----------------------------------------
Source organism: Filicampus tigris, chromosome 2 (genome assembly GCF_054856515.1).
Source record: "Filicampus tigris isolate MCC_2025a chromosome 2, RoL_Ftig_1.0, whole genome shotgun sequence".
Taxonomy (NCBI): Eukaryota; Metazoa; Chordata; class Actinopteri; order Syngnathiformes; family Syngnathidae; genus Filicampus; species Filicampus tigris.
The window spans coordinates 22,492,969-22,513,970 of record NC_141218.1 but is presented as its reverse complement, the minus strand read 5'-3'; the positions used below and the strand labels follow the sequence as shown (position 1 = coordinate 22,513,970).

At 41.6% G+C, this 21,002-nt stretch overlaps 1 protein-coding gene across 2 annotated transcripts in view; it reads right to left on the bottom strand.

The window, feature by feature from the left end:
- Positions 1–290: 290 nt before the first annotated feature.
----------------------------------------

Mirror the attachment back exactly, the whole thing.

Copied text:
Source organism: Filicampus tigris, chromosome 2 (genome assembly GCF_054856515.1).
Source record: "Filicampus tigris isolate MCC_2025a chromosome 2, RoL_Ftig_1.0, whole genome shotgun sequence".
Taxonomy (NCBI): Eukaryota; Metazoa; Chordata; class Actinopteri; order Syngnathiformes; family Syngnathidae; genus Filicampus; species Filicampus tigris.
The window spans coordinates 22,492,969-22,513,970 of record NC_141218.1 but is presented as its reverse complement, the minus strand read 5'-3'; the positions used below and the strand labels follow the sequence as shown (position 1 = coordinate 22,513,970).

At 41.6% G+C, this 21,002-nt stretch overlaps 1 protein-coding gene across 2 annotated transcripts in view; it reads right to left on the bottom strand.

The window, feature by feature from the left end:
- Positions 1–290: 290 nt before the first annotated feature.